From 2002 until 2007, my career was in consulting. Half of my time was spent working in the Middle East and the other half in North America. My business partner at the time was Mansoor who originated from Pakistan but lived and worked in Saudi Arabia for 18 years. We owned and operated The Corporate LIFE Centre International Inc. My Middle East work was concentrated primary in Saudi Arabia (“KSA”) with some assignments in Kuwait, Bahrain, Dubai and Egypt. For five years while travelling back and forth to the KSA (i.e. Jeddah, Dahman and Riyadh), I worked with such firms as: ZFP (the largest architectural and engineering firm in the Middle East), the King Fahd University of Minerals and Petroleum, Sipchem (a billion dollar petrochemical business), and SBG, the largest construction company in KSA and one of the largest in the world with over 100,000 employees. I had the opportunity to learn a lot about this part of the world but most importantly I developed several new friendships with individuals I would never have thought of as ever being part of my life. I also was taught a few invaluable lessons.
My first visit to KSA was not unlike any other international trip I have made. But upon entering the country I was surprised. It is interesting how the media can wrongly shape one’s perception about a country and its people. I was greeted at the customs desk by my sponsor Siraj. The process was straightforward and soon I was on my way through the streets of Jeddah to the Hilton Hotel. Jeddah is a port city of several million people. It is very modern, clean and has its own historical “old Jeddah” where I saw the actual former living quarters of “Lawrence of Arabia” and what some consider the tomb of “Eve”. The Hilton Hotel was located along a line of several western hotel chains overlooking the Red Sea. Peering out my room’s window, it was as if you were in the Caribbean… a very beautiful setting with palm trees lining the road and water’s edge.
Once I was settled, Siraj, Mansoor and I met for dinner to discuss the assignment ahead of us. People were strolling along the boardwalk , sitting on the grass or lying on carpets laid out on the sand and enjoying the beautiful and peaceful surroundings. Siraj taught me my first lesson. He told me that is was their custom to ensure their guest’s needs were totally taken care of for the first three days of their visit. So, I, being the guest, was introduced to Saudi hospitality. It was an amazing experience. Our client, SBG, ensured that whatever was required to make me comfortable and relaxed during this first visit to Jeddah, would be done.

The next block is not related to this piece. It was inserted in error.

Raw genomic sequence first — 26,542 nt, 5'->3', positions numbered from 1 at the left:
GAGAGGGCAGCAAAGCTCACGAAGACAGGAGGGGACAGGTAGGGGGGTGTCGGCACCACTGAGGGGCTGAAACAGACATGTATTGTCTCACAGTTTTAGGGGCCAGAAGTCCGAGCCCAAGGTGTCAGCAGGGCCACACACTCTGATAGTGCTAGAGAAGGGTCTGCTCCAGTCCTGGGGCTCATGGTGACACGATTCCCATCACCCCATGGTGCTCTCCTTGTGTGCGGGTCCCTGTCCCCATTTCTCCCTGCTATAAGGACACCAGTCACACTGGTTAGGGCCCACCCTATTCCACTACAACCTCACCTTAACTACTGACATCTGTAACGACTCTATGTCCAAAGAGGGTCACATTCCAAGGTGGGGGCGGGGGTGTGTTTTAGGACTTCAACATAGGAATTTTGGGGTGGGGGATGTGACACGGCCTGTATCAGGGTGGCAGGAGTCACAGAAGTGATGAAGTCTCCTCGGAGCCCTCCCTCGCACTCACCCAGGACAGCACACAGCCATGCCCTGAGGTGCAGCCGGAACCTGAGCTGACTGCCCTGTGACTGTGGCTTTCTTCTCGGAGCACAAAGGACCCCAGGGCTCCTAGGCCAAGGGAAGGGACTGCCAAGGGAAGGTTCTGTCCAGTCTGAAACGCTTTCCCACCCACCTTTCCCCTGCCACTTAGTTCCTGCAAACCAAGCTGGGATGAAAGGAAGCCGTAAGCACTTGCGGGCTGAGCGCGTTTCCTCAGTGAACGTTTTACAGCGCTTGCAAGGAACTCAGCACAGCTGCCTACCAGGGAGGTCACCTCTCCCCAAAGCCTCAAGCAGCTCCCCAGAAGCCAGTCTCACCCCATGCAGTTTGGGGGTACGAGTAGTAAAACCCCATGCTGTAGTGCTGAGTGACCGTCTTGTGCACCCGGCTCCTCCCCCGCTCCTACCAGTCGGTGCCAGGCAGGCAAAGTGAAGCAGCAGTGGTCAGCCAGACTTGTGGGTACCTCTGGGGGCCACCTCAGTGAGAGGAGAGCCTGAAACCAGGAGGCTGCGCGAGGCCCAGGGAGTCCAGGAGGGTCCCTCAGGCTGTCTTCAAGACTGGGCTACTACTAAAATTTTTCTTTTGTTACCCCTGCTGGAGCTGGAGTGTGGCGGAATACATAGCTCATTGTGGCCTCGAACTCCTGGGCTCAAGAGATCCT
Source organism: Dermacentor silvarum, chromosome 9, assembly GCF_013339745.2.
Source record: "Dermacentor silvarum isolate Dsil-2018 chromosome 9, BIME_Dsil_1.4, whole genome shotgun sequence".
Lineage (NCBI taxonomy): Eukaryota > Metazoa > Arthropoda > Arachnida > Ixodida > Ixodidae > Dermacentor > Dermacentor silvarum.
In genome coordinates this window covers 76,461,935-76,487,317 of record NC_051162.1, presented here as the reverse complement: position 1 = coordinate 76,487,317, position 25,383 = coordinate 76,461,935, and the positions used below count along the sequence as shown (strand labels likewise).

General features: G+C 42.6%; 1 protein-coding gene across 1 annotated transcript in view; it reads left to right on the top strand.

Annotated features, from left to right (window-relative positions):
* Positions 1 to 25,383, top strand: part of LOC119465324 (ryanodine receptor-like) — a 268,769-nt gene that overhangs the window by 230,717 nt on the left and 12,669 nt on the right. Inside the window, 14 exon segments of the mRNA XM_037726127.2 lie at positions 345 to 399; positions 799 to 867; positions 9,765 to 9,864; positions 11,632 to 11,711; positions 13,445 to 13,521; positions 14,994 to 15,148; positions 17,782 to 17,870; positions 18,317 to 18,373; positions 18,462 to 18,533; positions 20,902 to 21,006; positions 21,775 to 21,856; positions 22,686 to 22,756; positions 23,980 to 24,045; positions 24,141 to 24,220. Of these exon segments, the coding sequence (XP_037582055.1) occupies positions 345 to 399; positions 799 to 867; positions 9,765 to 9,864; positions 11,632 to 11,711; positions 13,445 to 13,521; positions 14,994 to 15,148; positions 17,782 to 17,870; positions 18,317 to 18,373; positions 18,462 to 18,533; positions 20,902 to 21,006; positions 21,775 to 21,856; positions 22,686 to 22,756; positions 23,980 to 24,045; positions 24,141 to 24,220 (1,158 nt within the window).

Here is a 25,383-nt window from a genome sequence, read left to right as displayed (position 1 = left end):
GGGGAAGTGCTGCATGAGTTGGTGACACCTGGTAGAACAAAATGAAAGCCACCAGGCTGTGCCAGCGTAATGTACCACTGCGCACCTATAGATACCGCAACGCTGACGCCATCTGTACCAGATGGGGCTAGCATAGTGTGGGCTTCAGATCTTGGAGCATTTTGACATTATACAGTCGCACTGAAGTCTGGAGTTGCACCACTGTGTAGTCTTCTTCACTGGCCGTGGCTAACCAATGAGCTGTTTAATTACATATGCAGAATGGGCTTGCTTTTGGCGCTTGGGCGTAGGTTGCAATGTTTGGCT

And their hospitality didn’t expire after three days but continued for the two weeks I was there. Everyone at SBG was advised of my coming. A parking spot was provided in the executive parking lot, a private office and meeting room was assigned, a butler was on duty from the time I arrived until I left to ensure anything I needed was afforded me, and the executives of the company set aside time to not only take me out for dinner but to challenge my 4x4-ing skills among the desert sand dunes. But the most amazing experience was one of several evening dinners, laid out on carpets underneath the starry sky in the desert while we all sat, talked and laughed about life itself.
We discovered we all had the same wants and needs in life: health, family, security and happiness. But they did ask for one thing from me in return: while it is custom to ensure the guest’s plate is always filled with food, I was asked to oblige their hospitality by eating the brains from the lamb that was served for dinner. So with a spoon full of lamb’s brains in one hand and a can of Coca Cola (I demanded a Coke since I figured it would kill anything I ate) I met my guests’ demands and was then accepted completely into their circle of friends. I quickly realized they also had a great sense of humour and I fell for it. Upon leaving two weeks later, several members of this family-owned business honoured me with gifts to take back to Canada. When I did get back home, and after unpacking, I discovered they not only had a gift for me, but they also sought out the names of my children, Richard and Joanna, and my wife, Linda, and had special gifts for each of them as well. Inside our curio cabinet in the dining room is a beautiful crystal decanter set, that has been appraised in excess of $7,000, and is a tangible reminder of the value these newfound friends placed on my visit and acquaintance. To this day, I regard my acquaintances in Saudi Arabia as my friends and I theirs.